The shark was so close it seemed to take longer perhaps than it actually did to pass my cage. I had time to look, hesitate and then reach out and grasp a clasper. It was like trying to slow a tank, but I did have the sordid satisfaction of knowing that for one brief instant I had held a ton or more of shark by one of its claspers. The shark didn't appear to notice. It slid on past my cage, displaying a muscular flank and, in finale, a handsome, crescent-shaped tail.
At this moment someone aboard our support boat Saori poured blood into the water ahead of the shark. The shark pushed its nose into the cloud. I have heard and read how sharks are attracted and excited by blood, and now I believe it all. The great white entered the blood and seemed to stop, to hover. Then it thrashed. As its head came out of the cloud, its jaws snapped. When great whites were attracted to our boat earlier that day, from on deck I had noticed they bit the first thing they found after passing through blood. They had attacked the cages, the propeller of our outboard, the Saori's propeller and rudder, as well as microphone wires, mooring lines and stainless-steel chum buckets.
The great white emerged from the blood and turned toward the beef bait. Its jaw opened wide, the upper lip raised as if in a snarl. Its black eyes rolled back as it clamped down on the beef. Then the shark seemed to pause as if its small brain were considering the worth of the beef. Its brain apparently satisfied, the shark clamped harder, then slowly threw its head from side to side. As it did so, the serrated edges of its teeth cut easily through meat and bone like a butcher's saw. Watching the beast, I remembered the pictures of Rodney Fox's back. A champion diver, Rodney had joined our expedition in Australia. Five years before, he had been bitten by a great white. I had seen pictures of the wound taken as he lay on the operating table. The shark had come in while Rodney's left arm was extended above his head. The teeth gripped in a crescent, cutting from the middle of his arm across the shoulder and chest to the bottom of his rib cage. The picture showed the neat, surgical slit made by each tooth on his back.
Seeing the shark tearing the bait now, and remembering the picture, I realized that Rodney's great white must not have given him a shake. If it had, the slits cut by individual teeth would have been joined and half his chest pulled away. The shark may have been put off by the taste or smell of the neoprene diving suit Rodney wore. It may have been deterred because Rodney was trying to gouge its eyes with his free arm. Whatever the reason, the shark dropped Rodney momentarily. When it returned to the attack, it swallowed a fish float he was trailing, giving Rodney time to climb into a waiting boat. Even so, Rodney nearly died. The great white's cursory bite broke three ribs, punctured a lung, tore his rib cage loose and mangled a hand and wrist. Lucky Rodney.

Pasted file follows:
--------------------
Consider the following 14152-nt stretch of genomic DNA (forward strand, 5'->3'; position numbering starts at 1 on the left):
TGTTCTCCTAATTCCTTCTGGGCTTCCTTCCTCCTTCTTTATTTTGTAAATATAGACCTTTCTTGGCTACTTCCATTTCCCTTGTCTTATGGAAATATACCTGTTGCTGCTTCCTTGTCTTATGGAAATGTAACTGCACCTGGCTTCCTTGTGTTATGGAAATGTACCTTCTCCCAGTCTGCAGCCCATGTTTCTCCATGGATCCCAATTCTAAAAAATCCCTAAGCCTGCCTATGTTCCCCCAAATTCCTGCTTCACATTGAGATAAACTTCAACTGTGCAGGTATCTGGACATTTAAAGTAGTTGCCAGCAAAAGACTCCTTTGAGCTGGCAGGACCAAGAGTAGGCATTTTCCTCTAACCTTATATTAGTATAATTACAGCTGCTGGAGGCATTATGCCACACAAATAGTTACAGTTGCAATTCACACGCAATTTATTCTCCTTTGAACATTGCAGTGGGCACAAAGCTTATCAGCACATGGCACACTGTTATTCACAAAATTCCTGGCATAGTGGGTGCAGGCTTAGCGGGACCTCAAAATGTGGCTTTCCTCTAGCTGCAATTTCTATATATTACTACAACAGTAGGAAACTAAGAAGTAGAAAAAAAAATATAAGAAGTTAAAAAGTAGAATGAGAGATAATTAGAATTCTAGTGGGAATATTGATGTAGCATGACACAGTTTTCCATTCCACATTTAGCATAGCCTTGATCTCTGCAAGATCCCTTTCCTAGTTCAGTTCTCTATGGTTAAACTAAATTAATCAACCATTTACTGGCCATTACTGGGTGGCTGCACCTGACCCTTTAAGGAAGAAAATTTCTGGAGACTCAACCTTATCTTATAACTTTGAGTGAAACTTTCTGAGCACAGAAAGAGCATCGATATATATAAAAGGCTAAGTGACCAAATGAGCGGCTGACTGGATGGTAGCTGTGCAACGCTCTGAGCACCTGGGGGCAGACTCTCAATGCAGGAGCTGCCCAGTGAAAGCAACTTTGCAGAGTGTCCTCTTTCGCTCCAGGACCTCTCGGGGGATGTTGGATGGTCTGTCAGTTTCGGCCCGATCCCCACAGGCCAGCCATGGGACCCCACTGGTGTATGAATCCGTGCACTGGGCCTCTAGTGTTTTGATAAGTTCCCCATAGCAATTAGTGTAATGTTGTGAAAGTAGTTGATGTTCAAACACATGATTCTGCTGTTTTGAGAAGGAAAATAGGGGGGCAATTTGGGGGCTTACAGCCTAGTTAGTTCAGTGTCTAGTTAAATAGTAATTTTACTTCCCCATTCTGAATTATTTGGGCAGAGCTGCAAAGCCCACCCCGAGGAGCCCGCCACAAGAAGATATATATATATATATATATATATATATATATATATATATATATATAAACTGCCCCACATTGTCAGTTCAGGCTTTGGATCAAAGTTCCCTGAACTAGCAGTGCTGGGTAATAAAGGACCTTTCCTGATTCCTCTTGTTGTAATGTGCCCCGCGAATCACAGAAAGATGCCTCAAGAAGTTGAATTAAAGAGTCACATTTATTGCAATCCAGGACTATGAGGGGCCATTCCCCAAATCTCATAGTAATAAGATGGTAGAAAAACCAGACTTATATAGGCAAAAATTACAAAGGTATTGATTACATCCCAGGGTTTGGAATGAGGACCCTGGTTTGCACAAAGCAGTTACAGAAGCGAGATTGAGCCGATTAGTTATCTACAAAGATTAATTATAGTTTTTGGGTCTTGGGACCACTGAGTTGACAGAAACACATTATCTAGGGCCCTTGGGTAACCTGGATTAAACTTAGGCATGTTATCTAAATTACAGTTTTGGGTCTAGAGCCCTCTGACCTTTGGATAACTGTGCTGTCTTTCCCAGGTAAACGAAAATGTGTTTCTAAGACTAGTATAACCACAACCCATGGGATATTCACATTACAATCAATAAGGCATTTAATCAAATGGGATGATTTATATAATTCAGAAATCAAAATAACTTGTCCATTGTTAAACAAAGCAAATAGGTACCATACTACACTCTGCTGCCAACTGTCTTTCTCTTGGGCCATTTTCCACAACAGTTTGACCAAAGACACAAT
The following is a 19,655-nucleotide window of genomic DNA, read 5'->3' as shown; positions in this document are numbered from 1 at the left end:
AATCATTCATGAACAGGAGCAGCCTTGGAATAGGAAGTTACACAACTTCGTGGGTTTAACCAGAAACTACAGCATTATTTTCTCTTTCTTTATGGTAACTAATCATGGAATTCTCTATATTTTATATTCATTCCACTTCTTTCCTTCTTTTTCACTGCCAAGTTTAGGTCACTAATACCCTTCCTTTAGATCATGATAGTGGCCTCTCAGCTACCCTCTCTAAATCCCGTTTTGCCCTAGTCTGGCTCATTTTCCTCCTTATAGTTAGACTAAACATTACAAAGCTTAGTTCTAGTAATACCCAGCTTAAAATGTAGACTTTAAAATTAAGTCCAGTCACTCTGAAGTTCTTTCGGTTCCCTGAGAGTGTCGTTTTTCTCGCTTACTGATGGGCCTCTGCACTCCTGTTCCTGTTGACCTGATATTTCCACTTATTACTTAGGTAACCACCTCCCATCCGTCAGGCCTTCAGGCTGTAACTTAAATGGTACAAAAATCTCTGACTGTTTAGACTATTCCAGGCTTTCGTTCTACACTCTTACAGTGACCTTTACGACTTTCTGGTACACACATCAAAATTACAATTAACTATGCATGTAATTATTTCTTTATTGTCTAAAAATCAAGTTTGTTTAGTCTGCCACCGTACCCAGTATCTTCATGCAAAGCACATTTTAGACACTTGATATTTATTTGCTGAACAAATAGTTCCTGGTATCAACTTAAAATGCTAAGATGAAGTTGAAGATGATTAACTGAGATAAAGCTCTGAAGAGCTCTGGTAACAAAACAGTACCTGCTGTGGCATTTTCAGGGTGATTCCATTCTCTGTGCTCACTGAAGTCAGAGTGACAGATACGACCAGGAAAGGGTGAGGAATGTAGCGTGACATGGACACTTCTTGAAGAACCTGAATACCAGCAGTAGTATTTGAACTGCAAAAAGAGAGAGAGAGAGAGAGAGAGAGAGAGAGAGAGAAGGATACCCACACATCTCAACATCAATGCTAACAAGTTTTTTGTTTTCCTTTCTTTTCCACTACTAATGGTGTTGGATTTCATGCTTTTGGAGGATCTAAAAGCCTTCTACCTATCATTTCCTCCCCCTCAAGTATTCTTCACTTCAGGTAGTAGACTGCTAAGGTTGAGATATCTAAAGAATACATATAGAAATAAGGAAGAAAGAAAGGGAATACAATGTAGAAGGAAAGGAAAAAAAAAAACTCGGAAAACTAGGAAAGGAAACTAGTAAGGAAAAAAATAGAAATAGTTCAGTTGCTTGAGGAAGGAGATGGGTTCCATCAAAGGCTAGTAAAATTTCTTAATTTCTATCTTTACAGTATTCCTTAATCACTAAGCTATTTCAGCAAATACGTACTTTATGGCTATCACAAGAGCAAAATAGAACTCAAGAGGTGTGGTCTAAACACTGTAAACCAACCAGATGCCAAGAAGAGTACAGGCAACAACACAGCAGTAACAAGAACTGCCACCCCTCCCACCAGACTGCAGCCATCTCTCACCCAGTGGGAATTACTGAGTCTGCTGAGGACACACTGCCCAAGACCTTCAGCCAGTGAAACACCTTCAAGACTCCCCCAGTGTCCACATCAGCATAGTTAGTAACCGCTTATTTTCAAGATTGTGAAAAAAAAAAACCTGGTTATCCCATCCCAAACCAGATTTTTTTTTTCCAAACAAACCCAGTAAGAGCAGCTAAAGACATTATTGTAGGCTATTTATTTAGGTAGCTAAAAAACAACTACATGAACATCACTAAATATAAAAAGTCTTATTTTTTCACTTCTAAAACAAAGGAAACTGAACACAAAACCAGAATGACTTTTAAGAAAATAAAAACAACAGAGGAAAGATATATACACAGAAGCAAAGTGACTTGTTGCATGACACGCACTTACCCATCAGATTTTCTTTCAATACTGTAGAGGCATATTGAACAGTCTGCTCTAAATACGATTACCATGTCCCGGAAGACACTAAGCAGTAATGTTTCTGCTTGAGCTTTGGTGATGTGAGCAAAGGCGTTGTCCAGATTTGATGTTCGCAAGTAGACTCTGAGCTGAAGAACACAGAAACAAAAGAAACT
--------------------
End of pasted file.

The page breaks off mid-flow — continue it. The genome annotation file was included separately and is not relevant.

My shark turned toward the cage again. A great glob of mangled beef and bone hung half out of its mouth. The shark released the bait and opened its mouth wide and still wider. The whole jaw extended forward and out, seemingly disjointed like a snake's. The bait, all 30 or 40 pounds of it, hung between the jaws, framed for an instant; then it disappeared as though into a giant vacuum cleaner.
The great white skulked past my cage again, seeming to keep its black eye on me all the while. From beneath the cage another great white rose behind the first. Suddenly the first monster reacted. With three fast flicks of its tail the big one was gone. Apparently great whites do not like others of their kind in an attacking position behind and below.
I turned to look at Gimbel. Whatever this meant to me, it had to mean more to him. The door of his cage stood open. Peter hung in the door with his hand on the bars. He seemed on the verge of swimming out. I had been fearful of this moment long before we reached Australia. Before I left New York City, Peter had given me a copy of a surprising document: detailed advice to his lawyer of the way he would like his burial conducted. His imagination was apparently working over all the ragged possibilities.
Peter hung half out of his cage, watching as the second great white approached. When Peter stepped back, his scuba tank caught on the door, snagging him outside. The shark swam right for him. Peter gave a violent jerk at his tank. The strap broke loose, and he shrank back into the cage. The shark passed where Peter's head had been and bit the cage.
The final decision about swimming with the whites came just a few minutes after Peter and I returned to the surface. The other divers were preparing cameras and tanks for one last dive. Ron Taylor said, "You know, Peter, I think if we could be reasonably sure we were facing only one at a time, we could swim with those fellows."
The slightest smile touched the corner of Ron's mouth, a kind of suppressed smile you see on a small boy's face when he dares a buddy to walk a log across a stream. The question was not phrased as a challenge, but the smile tipped it off.